Stephen Foley: Why I'm backing Sachs for World Bank president
Stephen Foley is a former Associate Business Editor of The Independent, based in New York. He left in August 2012. In a decade at the paper, he covered personal finance, the UK stock market and the pharmaceuticals industry, and had also been the Business section's share tipster. Between arriving with three suitcases in Manhattan in January 2006 and his departure, he witnessed and reported on a great economic boom turning spectacularly to bust. In March 2009, he was named Business and Finance Journalist of the Year at the British Press Awards.
Saturday 03 March 2012
US Outlook You have to admire the chutzpah of Jeffrey Sachs, campaigning to be the next president of the World Bank through the op-ed pages of The New York Times and The Washington Post.
The famed economist says it is time to stop appointing superannuated American bankers and politicians to the post, and put in an expert on tackling poverty and promoting sustainable development – the ultimate goals of the World Bank's lending mission.
His pitch – under the not-too-subtle title, How I Would Lead The World Bank, in the Post yesterday – is perfectly timed. The Obama administration is loath to give up the tradition of having an American in the top job at the bank (part of the founding compact at Bretton Woods, which reserved the leadership of the International Monetary Fund to a European). Yet it is sensitive to the charge that the tradition is anachronistic in the modern, multi-polar world, and that to be sensitive to the needs of developing nations, developing nation candidates should be considered for the presidency.
Through his Earth Institute at Columbia University, and as an adviser to the United Nations on its Millennium Development Goals, Professor Sachs is indeed one of the foremost experts on tackling poverty in a globalised world – and he has calculated that he is sufficiently different from candidates past to mollify emerging countries despite being American.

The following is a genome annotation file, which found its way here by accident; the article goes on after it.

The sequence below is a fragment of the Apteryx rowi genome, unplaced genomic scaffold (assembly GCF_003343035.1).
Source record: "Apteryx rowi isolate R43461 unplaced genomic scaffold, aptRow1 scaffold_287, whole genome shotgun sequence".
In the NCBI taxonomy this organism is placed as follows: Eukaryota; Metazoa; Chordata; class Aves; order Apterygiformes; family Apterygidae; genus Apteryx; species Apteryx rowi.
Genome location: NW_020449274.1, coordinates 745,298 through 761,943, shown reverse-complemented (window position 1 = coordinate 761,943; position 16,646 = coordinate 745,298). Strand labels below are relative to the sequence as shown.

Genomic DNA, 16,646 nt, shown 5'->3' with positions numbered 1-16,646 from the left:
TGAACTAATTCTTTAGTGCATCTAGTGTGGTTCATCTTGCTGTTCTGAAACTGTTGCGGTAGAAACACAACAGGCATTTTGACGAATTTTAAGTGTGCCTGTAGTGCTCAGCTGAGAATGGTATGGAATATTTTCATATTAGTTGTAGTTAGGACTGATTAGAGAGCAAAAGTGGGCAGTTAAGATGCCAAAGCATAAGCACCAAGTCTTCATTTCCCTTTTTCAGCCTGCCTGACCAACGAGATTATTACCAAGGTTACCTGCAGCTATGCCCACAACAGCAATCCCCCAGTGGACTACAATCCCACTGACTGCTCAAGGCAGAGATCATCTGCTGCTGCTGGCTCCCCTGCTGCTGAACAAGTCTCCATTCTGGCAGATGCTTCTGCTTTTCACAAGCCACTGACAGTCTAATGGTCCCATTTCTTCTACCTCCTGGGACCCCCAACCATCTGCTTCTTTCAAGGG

Which isn't the same thing as saying he would be the best candidate. He remains an experimentalist and a controversial figure. His proscriptions for meeting the UN's development goals through village-by-village aid, by going in and helping improve crop yields and offering micro-finance and a host of other teachings, may prove no more effective than less costly interventions. People also shouldn't forget his recommendation of "shock therapy" for the Russian economy after the fall of Communism, which resulted in iniquitous privatisations and untold human suffering. Such are the debates over the best way to intervene to promote economic development.
But I'll sign on to a campaign in favour of Jeffrey Sachs. The World Bank is more than a taxpayer-funded aid agency; it is a political creature and it is a bank and there should be no shame in appointing a politician or a banker, from the US or elsewhere. But Jeffrey Sachs for chief economist of the World Bank – that might fly.
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